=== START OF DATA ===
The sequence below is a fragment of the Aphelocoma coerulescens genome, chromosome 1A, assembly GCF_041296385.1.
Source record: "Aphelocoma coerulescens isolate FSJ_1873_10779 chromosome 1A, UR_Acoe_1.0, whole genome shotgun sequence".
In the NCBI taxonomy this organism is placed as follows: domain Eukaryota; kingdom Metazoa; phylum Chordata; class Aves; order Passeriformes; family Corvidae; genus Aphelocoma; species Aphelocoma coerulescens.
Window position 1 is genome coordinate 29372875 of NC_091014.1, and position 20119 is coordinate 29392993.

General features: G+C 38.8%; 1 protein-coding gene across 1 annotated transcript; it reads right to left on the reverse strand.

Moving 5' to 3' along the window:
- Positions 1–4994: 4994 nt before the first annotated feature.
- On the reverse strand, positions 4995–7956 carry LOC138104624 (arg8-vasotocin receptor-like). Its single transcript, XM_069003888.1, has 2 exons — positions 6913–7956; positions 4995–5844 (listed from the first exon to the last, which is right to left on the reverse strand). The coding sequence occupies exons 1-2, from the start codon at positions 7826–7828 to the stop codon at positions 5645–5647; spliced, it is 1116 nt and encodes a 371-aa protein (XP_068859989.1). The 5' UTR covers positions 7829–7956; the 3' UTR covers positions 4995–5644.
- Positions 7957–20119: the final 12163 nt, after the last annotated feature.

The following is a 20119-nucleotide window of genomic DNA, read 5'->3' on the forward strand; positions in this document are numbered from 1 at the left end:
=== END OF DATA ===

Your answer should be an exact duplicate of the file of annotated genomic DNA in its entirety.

The sequence below is a fragment of the Aphelocoma coerulescens genome, chromosome 1A, assembly GCF_041296385.1.
Source record: "Aphelocoma coerulescens isolate FSJ_1873_10779 chromosome 1A, UR_Acoe_1.0, whole genome shotgun sequence".
In the NCBI taxonomy this organism is placed as follows: domain Eukaryota; kingdom Metazoa; phylum Chordata; class Aves; order Passeriformes; family Corvidae; genus Aphelocoma; species Aphelocoma coerulescens.
Window position 1 is genome coordinate 29372875 of NC_091014.1, and position 20119 is coordinate 29392993.

General features: G+C 38.8%; 1 protein-coding gene across 1 annotated transcript; it reads right to left on the reverse strand.

Moving 5' to 3' along the window:
- Positions 1–4994: 4994 nt before the first annotated feature.
- On the reverse strand, positions 4995–7956 carry LOC138104624 (arg8-vasotocin receptor-like). Its single transcript, XM_069003888.1, has 2 exons — positions 6913–7956; positions 4995–5844 (listed from the first exon to the last, which is right to left on the reverse strand). The coding sequence occupies exons 1-2, from the start codon at positions 7826–7828 to the stop codon at positions 5645–5647; spliced, it is 1116 nt and encodes a 371-aa protein (XP_068859989.1). The 5' UTR covers positions 7829–7956; the 3' UTR covers positions 4995–5644.
- Positions 7957–20119: the final 12163 nt, after the last annotated feature.

The following is a 20119-nucleotide window of genomic DNA, read 5'->3' on the forward strand; positions in this document are numbered from 1 at the left end: